What's Next after the Super Committee Calls It Quits?
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Bi-partisanship took another hit yesterday with the failure of the Super Committee to reach agreement on a deficit reduction deal. Polls show that most Americans blame Republicans for the failure, but both sides are still going to have to work together on several big issues before the year ends, including a payroll tax cut and a new extension of unemployment benefits. With the 2012 elections coming up, guest host Sara Terry asks how the political parties will deal with voter discontent over Congress' failure to act. Also, Egypt's military promises faster transition to civilian rule. On Reporter's Notebook, remember those six degrees of separation? Start thinking 4.74.
Banner image: The US Capitol is seen as Republican and Democratic members of the 'Super Committee,' or Joint Select Committee on Deficit Reduction, fail to meet on deficit reduction talks in Washington, DC. Photo by Win McNamee/Getty Images
Egyptian Military Promises Faster Transition to Civilian Rule ()
In Egypt, the country's military leadership has promised to hand over power earlier than expected, no later than July 1, 2012. The announcement comes as protesters continued a renewed revolt across the country. Leila Fadel is Cairo Bureau Chief for the Washington Post.
Fallout from Super Committee Failure ()
Perhaps to the surprise of no one, the Super Committee has failed. Republicans and Democrats were supposed to come up with a deficit reduction deal, but in the end Republicans once again refused to substantially raise taxes, preferring instead to cut domestic programs, and Democrats stood by their mantra of achieving deficit reduction goals by balancing new taxes and spending cuts. Both sides are trying to figure out how to deal with the consequences: $1.2 trillion in mandated spending cuts set to take effect in January 2013. Who will bear the brunt of those cuts? Military spending is supposed to face huge cuts, but will legislators and lobbyists let that happen? What about other economic issues on the Congressional agenda? What will happen when voters go to the polls a year from now? Will deficit reduction and bi-partisanship failure be on their minds?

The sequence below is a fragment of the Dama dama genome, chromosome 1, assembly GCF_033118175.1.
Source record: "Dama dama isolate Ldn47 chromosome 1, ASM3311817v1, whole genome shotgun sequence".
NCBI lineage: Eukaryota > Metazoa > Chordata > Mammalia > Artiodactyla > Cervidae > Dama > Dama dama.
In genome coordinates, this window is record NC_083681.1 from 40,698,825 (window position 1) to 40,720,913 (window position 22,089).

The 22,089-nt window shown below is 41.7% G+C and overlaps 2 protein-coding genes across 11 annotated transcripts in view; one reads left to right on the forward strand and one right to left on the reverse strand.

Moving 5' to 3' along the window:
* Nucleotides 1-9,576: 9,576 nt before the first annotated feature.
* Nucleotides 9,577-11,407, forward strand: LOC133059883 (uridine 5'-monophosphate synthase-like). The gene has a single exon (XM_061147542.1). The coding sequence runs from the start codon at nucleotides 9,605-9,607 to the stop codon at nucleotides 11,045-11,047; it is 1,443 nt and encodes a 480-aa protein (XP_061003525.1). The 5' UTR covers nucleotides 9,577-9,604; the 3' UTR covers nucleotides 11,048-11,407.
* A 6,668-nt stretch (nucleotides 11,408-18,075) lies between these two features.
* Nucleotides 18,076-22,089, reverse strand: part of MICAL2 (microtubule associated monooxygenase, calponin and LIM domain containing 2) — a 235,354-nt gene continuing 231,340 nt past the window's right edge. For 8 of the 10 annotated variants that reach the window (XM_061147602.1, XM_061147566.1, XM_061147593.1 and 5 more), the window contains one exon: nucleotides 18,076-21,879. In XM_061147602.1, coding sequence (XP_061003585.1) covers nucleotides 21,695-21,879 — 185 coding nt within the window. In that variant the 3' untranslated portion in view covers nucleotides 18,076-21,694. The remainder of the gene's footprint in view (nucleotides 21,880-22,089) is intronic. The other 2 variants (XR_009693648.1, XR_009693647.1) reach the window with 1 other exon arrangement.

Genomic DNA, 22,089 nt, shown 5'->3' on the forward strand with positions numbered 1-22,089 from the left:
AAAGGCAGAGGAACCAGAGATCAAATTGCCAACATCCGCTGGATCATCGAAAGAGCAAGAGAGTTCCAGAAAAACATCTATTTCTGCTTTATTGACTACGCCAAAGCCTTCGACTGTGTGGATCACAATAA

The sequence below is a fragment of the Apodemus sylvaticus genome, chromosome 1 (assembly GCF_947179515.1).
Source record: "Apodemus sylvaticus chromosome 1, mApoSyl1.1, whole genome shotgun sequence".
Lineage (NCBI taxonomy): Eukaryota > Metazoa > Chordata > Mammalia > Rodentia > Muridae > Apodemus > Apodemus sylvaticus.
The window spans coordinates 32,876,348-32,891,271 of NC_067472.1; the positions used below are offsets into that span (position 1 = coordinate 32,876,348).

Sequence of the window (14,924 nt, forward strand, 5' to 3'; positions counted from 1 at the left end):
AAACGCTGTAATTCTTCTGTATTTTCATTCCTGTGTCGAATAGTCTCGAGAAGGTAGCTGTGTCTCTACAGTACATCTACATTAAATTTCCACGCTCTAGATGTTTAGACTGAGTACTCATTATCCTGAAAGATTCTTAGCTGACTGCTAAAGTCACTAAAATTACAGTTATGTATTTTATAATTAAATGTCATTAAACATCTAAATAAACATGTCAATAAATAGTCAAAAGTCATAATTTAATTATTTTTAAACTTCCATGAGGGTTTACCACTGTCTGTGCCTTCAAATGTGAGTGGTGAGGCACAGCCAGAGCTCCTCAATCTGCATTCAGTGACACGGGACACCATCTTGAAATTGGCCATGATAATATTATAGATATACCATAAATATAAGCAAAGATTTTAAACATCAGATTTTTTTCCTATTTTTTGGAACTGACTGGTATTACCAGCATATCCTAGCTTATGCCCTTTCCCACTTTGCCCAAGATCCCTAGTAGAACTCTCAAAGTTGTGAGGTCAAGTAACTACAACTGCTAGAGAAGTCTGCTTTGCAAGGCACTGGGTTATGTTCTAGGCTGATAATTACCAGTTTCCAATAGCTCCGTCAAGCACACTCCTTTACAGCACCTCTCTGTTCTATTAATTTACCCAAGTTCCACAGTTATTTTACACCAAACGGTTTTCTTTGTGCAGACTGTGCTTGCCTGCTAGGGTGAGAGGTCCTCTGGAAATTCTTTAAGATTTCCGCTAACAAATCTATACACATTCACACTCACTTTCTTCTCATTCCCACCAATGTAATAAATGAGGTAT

- Janet Hook: Wall Street Journal, @hookjan
- Ezra Klein: Washington Post, @ezraklein
- James Pethokoukis: Reuters BreakingViews, @jimpethokoukis
- Isabel Sawhill: Brookings Institution, @isawhill
- Maya MacGuineas: Committee for a Responsible Federal Budget, @MayaMacGuineas
Six Degrees of Separation Becomes 4.74 ()
The six degrees of separation that began with 296 volunteers in 1967 have narrowed to 4.74 degrees, thanks to the 721 million people on Facebook. In 1967, Yale psychologist Stanley Milgram started an experiment that led to the "six degrees of separation” theory, the notion that the average number of people separating any two people in the world is six. Fast forward nearly 35 years and the separation has narrowed to 4.74, maybe even three. Somini Sengupta covers technology and society for the New York Times.
- Somini Sengupta: New Delhi Bureau Chief, New York Times
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